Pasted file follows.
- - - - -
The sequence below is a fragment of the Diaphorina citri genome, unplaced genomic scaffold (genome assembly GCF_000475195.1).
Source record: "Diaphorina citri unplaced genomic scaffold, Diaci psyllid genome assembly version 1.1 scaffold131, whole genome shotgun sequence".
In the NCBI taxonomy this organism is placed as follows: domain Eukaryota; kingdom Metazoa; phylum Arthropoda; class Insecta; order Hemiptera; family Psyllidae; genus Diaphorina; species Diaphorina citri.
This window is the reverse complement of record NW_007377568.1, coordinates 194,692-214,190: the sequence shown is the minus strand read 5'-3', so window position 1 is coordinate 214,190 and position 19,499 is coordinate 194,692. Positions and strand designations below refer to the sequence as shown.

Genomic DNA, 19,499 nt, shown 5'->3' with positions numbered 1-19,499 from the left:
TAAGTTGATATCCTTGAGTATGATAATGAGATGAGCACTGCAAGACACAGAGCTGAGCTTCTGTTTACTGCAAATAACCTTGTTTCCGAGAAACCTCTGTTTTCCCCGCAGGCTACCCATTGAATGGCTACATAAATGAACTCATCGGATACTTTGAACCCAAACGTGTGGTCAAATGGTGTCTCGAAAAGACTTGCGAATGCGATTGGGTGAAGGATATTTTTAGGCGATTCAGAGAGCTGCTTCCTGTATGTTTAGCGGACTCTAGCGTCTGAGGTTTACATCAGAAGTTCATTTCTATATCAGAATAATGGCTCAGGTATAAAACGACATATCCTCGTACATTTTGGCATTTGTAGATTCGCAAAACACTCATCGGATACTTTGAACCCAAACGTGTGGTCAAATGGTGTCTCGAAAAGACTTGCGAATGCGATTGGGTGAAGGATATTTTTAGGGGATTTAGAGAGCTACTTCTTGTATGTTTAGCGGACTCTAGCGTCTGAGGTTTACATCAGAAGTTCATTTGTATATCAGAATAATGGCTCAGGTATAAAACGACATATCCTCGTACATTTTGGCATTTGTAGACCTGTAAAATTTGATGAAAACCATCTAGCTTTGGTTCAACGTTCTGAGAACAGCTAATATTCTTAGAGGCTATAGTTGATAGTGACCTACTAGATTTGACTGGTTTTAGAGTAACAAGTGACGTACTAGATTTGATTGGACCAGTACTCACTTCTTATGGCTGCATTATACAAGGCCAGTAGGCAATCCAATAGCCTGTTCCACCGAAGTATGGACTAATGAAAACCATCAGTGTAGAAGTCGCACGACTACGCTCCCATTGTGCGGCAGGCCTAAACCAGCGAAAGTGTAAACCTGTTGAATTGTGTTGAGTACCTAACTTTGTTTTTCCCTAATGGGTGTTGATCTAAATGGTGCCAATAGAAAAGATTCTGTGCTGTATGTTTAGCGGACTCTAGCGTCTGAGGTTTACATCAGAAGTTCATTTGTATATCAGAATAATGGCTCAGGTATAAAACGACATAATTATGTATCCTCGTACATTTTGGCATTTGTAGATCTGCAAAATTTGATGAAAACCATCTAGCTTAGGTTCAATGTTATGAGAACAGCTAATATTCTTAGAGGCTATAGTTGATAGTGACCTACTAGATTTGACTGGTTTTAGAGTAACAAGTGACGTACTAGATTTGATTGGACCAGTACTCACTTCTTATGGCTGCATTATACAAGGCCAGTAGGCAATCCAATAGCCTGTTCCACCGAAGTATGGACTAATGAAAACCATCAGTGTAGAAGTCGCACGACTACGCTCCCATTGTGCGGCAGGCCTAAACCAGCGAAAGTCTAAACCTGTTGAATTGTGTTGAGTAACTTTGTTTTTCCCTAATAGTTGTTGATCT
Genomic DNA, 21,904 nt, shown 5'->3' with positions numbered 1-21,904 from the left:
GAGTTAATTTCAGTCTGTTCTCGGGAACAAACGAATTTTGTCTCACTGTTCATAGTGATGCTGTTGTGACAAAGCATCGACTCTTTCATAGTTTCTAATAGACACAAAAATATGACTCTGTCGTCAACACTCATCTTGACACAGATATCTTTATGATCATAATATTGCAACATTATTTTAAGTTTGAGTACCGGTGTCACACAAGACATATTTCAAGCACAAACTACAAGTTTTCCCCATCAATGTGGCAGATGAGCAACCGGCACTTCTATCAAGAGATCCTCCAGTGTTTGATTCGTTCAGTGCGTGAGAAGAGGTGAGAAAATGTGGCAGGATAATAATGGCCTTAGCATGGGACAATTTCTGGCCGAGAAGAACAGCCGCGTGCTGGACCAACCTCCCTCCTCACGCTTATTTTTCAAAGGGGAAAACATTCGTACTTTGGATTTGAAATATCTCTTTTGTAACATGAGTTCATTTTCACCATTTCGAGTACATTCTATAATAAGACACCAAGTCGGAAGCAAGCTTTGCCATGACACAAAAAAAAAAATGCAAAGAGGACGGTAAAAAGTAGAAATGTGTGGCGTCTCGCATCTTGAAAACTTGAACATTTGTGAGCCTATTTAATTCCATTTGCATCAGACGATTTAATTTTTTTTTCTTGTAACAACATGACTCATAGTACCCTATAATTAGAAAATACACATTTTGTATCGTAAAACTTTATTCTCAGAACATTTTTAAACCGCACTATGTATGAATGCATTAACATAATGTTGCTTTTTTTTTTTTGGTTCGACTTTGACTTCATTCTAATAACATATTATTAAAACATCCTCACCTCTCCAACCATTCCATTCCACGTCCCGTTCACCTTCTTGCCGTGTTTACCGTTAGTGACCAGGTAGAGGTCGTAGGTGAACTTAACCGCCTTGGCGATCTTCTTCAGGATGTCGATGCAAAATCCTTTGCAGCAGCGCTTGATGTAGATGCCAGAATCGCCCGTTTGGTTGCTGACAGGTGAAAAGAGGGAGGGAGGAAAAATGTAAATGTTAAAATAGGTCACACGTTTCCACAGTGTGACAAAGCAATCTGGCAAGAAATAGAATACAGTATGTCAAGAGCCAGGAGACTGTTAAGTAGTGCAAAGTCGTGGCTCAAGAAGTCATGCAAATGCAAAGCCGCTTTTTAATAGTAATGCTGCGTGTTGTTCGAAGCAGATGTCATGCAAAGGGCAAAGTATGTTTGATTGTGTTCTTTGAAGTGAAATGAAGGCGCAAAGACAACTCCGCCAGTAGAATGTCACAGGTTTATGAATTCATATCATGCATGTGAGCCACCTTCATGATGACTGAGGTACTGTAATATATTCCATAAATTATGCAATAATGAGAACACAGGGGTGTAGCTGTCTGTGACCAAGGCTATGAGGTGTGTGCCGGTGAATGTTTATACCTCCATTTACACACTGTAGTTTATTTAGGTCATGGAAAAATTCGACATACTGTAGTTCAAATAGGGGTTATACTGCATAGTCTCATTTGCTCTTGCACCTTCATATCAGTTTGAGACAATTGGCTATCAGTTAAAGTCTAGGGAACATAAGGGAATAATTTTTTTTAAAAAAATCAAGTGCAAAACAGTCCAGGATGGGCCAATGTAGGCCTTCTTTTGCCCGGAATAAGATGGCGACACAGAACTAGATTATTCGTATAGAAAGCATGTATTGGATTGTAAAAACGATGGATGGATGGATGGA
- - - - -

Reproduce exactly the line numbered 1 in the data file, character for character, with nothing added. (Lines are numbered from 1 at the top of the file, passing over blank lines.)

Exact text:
The sequence below is a fragment of the Diaphorina citri genome, unplaced genomic scaffold (genome assembly GCF_000475195.1).